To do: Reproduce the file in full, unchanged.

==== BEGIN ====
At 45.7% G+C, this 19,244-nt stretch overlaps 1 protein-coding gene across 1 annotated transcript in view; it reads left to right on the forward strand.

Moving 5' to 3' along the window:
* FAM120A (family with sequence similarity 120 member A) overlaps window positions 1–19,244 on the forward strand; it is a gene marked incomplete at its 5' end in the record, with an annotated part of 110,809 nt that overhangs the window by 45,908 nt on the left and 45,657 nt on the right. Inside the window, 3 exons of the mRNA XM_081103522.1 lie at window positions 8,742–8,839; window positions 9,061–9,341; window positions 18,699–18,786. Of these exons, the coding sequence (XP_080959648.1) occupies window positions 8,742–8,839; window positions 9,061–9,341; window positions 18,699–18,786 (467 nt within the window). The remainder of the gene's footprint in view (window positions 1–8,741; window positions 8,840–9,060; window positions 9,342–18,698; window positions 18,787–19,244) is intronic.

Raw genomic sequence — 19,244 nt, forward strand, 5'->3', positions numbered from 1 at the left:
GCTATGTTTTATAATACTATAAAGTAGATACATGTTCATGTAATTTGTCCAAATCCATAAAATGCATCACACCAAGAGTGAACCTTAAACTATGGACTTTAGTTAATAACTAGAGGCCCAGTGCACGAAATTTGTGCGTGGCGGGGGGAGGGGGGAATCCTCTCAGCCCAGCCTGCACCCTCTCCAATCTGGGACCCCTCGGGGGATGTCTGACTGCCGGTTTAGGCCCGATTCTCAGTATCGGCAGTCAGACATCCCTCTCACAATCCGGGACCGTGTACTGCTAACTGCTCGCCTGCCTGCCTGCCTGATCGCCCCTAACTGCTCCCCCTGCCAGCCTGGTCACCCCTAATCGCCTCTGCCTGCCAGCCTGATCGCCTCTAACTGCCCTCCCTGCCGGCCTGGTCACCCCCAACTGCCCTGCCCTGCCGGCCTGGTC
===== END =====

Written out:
At 45.7% G+C, this 19,244-nt stretch overlaps 1 protein-coding gene across 1 annotated transcript in view; it reads left to right on the forward strand.

Moving 5' to 3' along the window:
* FAM120A (family with sequence similarity 120 member A) overlaps window positions 1–19,244 on the forward strand; it is a gene marked incomplete at its 5' end in the record, with an annotated part of 110,809 nt that overhangs the window by 45,908 nt on the left and 45,657 nt on the right. Inside the window, 3 exons of the mRNA XM_081103522.1 lie at window positions 8,742–8,839; window positions 9,061–9,341; window positions 18,699–18,786. Of these exons, the coding sequence (XP_080959648.1) occupies window positions 8,742–8,839; window positions 9,061–9,341; window positions 18,699–18,786 (467 nt within the window). The remainder of the gene's footprint in view (window positions 1–8,741; window positions 8,840–9,060; window positions 9,342–18,698; window positions 18,787–19,244) is intronic.

Raw genomic sequence — 19,244 nt, forward strand, 5'->3', positions numbered from 1 at the left:
GCTATGTTTTATAATACTATAAAGTAGATACATGTTCATGTAATTTGTCCAAATCCATAAAATGCATCACACCAAGAGTGAACCTTAAACTATGGACTTTAGTTAATAACTAGAGGCCCAGTGCACGAAATTTGTGCGTGGCGGGGGGAGGGGGGAATCCTCTCAGCCCAGCCTGCACCCTCTCCAATCTGGGACCCCTCGGGGGATGTCTGACTGCCGGTTTAGGCCCGATTCTCAGTATCGGCAGTCAGACATCCCTCTCACAATCCGGGACCGTGTACTGCTAACTGCTCGCCTGCCTGCCTGCCTGATCGCCCCTAACTGCTCCCCCTGCCAGCCTGGTCACCCCTAATCGCCTCTGCCTGCCAGCCTGATCGCCTCTAACTGCCCTCCCTGCCGGCCTGGTCACCCCCAACTGCCCTGCCCTGCCGGCCTGGTC